Sources: the Hindu.


Topics Covered: Important International institutions, agencies and fora, their structure, mandate.

Non-Proliferation Treaty (NPT)

What to study?

For Prelims: Objectives of the treaty.

For Mains: Significance and implications of the treaty.

Context: Iran has warned to withdraw from the Non-Proliferation Treaty (NPT) if the European Nations refer the dispute over its atomic programme to the United Nation Security Council.

What’s the issue?

Britain, France and Germany launched a process last week charging Iran with failing to observe the terms of the 2015 nuclear deal.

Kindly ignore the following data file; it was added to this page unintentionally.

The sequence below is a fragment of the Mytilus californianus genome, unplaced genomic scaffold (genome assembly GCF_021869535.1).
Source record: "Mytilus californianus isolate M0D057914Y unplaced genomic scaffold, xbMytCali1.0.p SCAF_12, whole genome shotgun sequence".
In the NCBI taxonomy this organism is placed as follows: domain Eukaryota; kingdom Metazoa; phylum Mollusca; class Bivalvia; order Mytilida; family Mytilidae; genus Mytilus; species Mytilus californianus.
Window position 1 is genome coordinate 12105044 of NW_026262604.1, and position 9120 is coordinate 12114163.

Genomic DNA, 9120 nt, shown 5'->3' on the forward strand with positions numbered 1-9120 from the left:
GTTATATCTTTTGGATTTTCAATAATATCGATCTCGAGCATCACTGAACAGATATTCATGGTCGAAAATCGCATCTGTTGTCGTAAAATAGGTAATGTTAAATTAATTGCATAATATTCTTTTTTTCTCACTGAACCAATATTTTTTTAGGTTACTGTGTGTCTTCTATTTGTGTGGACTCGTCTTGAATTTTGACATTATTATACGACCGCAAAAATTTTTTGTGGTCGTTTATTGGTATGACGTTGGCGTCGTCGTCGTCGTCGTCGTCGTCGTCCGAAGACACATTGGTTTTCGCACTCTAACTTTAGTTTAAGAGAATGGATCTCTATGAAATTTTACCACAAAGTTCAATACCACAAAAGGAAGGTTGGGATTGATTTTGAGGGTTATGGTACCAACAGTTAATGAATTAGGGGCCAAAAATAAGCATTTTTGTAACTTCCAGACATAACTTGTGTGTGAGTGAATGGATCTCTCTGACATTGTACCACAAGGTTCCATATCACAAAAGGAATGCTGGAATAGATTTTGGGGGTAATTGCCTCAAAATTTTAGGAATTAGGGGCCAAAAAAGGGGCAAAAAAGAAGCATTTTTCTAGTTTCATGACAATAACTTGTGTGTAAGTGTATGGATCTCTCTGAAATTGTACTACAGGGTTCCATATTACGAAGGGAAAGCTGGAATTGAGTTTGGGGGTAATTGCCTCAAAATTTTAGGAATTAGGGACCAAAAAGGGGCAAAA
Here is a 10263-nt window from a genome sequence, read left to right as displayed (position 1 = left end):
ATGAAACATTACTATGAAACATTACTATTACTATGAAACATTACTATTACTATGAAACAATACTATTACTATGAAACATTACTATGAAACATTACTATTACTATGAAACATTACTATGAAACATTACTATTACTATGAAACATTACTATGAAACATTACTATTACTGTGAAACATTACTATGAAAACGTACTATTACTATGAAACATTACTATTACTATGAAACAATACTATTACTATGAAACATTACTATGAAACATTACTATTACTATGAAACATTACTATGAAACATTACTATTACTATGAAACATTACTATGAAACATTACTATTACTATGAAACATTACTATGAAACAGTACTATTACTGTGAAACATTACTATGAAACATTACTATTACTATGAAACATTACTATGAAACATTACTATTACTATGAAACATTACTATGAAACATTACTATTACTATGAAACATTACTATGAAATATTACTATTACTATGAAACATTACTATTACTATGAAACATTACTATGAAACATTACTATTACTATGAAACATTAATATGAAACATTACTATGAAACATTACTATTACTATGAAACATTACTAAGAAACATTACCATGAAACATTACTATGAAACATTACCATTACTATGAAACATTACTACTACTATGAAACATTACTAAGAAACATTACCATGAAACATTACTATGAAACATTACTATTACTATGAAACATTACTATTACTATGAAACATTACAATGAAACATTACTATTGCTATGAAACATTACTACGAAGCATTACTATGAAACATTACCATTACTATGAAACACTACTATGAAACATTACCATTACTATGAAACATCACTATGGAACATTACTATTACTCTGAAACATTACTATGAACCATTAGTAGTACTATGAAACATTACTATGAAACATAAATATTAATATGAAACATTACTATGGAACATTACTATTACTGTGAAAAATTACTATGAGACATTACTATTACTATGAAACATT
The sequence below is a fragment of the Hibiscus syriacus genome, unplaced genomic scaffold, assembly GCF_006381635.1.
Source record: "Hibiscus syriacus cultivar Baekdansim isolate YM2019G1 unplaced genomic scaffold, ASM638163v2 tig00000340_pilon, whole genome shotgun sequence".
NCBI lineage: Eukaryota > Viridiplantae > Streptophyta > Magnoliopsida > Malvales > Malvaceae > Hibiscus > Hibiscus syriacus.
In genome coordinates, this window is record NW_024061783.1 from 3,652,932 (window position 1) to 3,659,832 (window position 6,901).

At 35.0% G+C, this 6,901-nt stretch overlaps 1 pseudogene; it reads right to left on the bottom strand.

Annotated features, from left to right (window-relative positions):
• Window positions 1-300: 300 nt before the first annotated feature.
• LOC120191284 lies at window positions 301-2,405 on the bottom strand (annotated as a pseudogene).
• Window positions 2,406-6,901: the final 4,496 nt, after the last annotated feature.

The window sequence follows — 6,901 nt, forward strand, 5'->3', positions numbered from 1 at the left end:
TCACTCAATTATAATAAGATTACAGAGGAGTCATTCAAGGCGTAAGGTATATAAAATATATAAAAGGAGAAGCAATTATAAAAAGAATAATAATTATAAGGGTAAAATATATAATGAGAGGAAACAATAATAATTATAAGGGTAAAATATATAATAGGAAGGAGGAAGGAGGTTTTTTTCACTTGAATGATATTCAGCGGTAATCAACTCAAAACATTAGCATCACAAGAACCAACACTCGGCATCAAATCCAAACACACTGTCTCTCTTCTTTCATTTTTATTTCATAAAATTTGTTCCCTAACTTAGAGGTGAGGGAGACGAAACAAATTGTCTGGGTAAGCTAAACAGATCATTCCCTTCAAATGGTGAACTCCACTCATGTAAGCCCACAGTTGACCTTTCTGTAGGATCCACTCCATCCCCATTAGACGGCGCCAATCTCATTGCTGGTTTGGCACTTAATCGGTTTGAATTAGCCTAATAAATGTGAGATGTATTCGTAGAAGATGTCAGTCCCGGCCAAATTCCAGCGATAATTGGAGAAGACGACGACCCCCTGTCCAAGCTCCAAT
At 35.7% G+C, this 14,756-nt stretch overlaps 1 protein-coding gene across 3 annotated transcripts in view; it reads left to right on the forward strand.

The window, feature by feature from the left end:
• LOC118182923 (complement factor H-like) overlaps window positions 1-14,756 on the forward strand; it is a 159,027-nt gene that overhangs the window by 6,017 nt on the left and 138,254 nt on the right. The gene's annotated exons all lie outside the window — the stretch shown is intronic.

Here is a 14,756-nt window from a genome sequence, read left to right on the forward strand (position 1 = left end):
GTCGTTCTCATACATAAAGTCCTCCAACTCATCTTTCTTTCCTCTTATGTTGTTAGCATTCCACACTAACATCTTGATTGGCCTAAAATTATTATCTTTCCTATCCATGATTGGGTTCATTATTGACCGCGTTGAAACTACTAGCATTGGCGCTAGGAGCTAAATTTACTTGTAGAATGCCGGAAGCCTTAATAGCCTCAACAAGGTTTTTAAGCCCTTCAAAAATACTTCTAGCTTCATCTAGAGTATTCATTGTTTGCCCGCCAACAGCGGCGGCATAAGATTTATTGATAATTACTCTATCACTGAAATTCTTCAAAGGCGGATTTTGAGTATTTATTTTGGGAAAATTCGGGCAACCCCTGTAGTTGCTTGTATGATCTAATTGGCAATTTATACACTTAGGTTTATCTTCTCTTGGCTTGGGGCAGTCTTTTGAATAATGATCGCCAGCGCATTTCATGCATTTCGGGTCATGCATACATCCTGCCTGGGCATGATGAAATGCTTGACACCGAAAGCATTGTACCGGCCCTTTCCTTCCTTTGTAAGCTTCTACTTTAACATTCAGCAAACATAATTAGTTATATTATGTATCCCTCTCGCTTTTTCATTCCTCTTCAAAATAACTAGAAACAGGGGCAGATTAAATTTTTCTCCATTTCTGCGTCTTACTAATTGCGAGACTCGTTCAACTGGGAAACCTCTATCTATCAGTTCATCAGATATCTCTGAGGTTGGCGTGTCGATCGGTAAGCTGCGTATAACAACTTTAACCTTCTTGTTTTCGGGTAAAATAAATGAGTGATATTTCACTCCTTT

This move could eventually see the Security Council reimpose international sanctions on the country.

Iran has accused the three EU member states of inaction over sanctions the United States reimposed on it after unilaterally withdrawing from the landmark accord in 2018.


The landmark 2015 deal reached with Britain, China, France, Germany, Russia and the United States gave Iran relief from sanctions in return for curbs on its nuclear programme. Since the U.S. pullout, Iran has progressively rolled back its commitments to the accord in retaliation.

What is NPT?

  • The NPT is a multilateral treaty aimed at limiting the spread of nuclear weapons including three elements: (1) non-proliferation, (2) disarmament, and (3) peaceful use of nuclear energy. These elements constitute a “grand bargain” between the five nuclear weapon states and the non-nuclear weapon states.
  • The treaty was signed in 1968 and entered into force in 1970. Presently, it has 190 member states.